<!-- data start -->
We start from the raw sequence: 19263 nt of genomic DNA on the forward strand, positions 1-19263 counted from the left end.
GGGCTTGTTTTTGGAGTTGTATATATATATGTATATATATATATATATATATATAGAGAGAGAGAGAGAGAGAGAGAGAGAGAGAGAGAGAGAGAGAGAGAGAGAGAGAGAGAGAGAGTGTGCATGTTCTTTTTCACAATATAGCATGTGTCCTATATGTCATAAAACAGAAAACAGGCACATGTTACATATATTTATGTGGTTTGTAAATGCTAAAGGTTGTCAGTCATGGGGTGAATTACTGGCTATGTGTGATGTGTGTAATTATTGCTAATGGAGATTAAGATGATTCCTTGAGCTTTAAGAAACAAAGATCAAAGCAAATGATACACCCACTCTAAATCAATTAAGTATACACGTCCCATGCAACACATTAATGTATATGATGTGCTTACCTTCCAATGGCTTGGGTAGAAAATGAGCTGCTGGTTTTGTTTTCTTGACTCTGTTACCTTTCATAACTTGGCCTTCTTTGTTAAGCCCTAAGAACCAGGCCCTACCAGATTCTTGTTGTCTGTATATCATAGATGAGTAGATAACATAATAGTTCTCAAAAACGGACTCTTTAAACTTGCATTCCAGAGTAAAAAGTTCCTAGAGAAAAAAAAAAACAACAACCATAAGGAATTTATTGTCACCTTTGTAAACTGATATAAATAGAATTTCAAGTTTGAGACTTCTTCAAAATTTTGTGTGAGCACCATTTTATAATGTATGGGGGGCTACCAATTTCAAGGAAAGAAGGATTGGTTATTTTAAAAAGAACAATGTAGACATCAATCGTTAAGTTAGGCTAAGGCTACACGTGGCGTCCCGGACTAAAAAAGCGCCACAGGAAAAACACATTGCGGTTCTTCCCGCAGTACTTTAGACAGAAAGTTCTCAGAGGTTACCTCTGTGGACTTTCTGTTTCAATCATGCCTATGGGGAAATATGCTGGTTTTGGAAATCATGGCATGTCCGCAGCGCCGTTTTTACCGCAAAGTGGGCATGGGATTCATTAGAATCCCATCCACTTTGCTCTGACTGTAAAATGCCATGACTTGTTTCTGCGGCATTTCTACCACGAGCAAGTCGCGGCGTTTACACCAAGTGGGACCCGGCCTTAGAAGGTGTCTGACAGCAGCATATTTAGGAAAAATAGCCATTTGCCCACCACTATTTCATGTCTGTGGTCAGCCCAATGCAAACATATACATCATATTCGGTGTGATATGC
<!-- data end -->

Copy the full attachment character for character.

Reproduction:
We start from the raw sequence: 19263 nt of genomic DNA on the forward strand, positions 1-19263 counted from the left end.
GGGCTTGTTTTTGGAGTTGTATATATATATGTATATATATATATATATATATATAGAGAGAGAGAGAGAGAGAGAGAGAGAGAGAGAGAGAGAGAGAGAGAGAGAGAGAGAGAGAGAGTGTGCATGTTCTTTTTCACAATATAGCATGTGTCCTATATGTCATAAAACAGAAAACAGGCACATGTTACATATATTTATGTGGTTTGTAAATGCTAAAGGTTGTCAGTCATGGGGTGAATTACTGGCTATGTGTGATGTGTGTAATTATTGCTAATGGAGATTAAGATGATTCCTTGAGCTTTAAGAAACAAAGATCAAAGCAAATGATACACCCACTCTAAATCAATTAAGTATACACGTCCCATGCAACACATTAATGTATATGATGTGCTTACCTTCCAATGGCTTGGGTAGAAAATGAGCTGCTGGTTTTGTTTTCTTGACTCTGTTACCTTTCATAACTTGGCCTTCTTTGTTAAGCCCTAAGAACCAGGCCCTACCAGATTCTTGTTGTCTGTATATCATAGATGAGTAGATAACATAATAGTTCTCAAAAACGGACTCTTTAAACTTGCATTCCAGAGTAAAAAGTTCCTAGAGAAAAAAAAAAACAACAACCATAAGGAATTTATTGTCACCTTTGTAAACTGATATAAATAGAATTTCAAGTTTGAGACTTCTTCAAAATTTTGTGTGAGCACCATTTTATAATGTATGGGGGGCTACCAATTTCAAGGAAAGAAGGATTGGTTATTTTAAAAAGAACAATGTAGACATCAATCGTTAAGTTAGGCTAAGGCTACACGTGGCGTCCCGGACTAAAAAAGCGCCACAGGAAAAACACATTGCGGTTCTTCCCGCAGTACTTTAGACAGAAAGTTCTCAGAGGTTACCTCTGTGGACTTTCTGTTTCAATCATGCCTATGGGGAAATATGCTGGTTTTGGAAATCATGGCATGTCCGCAGCGCCGTTTTTACCGCAAAGTGGGCATGGGATTCATTAGAATCCCATCCACTTTGCTCTGACTGTAAAATGCCATGACTTGTTTCTGCGGCATTTCTACCACGAGCAAGTCGCGGCGTTTACACCAAGTGGGACCCGGCCTTAGAAGGTGTCTGACAGCAGCATATTTAGGAAAAATAGCCATTTGCCCACCACTATTTCATGTCTGTGGTCAGCCCAATGCAAACATATACATCATATTCGGTGTGATATGC